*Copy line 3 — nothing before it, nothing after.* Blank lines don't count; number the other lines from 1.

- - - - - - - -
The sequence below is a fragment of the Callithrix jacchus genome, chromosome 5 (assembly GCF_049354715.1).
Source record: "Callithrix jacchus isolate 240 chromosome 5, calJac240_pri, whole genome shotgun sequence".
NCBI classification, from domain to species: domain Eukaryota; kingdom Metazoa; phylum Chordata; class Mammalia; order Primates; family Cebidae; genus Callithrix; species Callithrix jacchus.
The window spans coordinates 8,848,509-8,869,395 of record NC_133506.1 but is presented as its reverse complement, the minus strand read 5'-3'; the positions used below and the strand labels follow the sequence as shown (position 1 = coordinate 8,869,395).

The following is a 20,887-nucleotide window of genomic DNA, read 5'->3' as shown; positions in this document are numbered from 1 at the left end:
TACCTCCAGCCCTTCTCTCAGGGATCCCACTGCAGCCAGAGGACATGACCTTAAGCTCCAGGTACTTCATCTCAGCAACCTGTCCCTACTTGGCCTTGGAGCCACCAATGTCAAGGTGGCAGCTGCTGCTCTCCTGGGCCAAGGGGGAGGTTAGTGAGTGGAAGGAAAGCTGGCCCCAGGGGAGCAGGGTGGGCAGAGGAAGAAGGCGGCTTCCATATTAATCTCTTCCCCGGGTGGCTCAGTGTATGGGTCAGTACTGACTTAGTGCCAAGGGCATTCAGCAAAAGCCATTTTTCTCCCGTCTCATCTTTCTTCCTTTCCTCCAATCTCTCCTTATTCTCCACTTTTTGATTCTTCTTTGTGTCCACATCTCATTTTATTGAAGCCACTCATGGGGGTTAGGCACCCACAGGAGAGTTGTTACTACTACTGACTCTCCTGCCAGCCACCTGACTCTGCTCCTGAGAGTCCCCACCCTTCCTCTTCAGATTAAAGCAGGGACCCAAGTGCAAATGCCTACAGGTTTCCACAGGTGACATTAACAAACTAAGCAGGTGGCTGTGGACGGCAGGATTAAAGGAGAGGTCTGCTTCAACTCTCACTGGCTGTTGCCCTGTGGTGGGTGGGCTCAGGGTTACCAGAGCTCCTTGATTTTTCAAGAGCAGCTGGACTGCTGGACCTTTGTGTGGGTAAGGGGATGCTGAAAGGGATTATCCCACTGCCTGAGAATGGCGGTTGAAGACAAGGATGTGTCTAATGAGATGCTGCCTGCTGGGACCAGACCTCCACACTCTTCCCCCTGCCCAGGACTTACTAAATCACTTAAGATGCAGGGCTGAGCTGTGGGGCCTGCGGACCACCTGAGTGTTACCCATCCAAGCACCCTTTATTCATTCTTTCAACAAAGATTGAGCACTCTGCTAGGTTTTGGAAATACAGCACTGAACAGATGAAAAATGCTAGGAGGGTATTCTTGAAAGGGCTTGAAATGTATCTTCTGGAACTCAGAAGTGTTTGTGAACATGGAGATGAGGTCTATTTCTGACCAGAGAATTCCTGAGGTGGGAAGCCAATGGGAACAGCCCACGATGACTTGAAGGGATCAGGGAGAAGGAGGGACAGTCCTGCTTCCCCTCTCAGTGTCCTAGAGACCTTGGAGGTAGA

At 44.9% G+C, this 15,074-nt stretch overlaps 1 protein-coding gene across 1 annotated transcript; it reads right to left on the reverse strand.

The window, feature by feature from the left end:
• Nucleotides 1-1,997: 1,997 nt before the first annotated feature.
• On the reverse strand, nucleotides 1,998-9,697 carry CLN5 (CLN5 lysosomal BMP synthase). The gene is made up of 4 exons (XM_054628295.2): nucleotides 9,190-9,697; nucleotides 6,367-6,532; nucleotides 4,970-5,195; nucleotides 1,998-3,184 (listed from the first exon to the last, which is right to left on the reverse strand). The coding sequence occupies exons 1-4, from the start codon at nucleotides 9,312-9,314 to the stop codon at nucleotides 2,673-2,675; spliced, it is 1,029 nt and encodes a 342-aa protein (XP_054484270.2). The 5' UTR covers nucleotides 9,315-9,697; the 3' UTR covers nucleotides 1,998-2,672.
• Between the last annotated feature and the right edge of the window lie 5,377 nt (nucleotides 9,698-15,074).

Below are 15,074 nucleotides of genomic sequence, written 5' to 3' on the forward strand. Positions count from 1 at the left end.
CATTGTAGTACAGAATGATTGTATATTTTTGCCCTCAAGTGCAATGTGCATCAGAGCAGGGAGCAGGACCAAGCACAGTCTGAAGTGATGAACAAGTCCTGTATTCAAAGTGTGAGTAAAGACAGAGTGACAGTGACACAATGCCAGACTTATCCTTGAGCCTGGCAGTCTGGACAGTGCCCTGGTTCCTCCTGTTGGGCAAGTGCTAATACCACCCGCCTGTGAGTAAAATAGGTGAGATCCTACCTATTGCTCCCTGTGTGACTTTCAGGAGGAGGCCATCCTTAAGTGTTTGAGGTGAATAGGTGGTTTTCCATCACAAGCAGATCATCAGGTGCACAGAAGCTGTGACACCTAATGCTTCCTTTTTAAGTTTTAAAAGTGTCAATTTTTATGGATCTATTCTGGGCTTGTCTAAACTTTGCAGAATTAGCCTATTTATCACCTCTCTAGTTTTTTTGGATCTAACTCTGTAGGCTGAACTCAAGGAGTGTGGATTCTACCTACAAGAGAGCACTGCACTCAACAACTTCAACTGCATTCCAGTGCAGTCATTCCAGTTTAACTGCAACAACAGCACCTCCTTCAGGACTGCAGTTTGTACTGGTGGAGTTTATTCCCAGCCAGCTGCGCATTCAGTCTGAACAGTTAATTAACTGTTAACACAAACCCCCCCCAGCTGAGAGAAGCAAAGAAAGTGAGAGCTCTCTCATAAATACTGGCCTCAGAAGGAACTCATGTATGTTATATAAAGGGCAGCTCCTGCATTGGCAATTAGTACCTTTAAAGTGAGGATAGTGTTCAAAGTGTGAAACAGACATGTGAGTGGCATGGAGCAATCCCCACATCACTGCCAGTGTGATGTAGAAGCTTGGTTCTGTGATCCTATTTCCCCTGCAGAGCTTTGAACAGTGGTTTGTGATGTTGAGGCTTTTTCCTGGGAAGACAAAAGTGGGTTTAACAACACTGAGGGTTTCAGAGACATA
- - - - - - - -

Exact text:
NCBI classification, from domain to species: domain Eukaryota; kingdom Metazoa; phylum Chordata; class Mammalia; order Primates; family Cebidae; genus Callithrix; species Callithrix jacchus.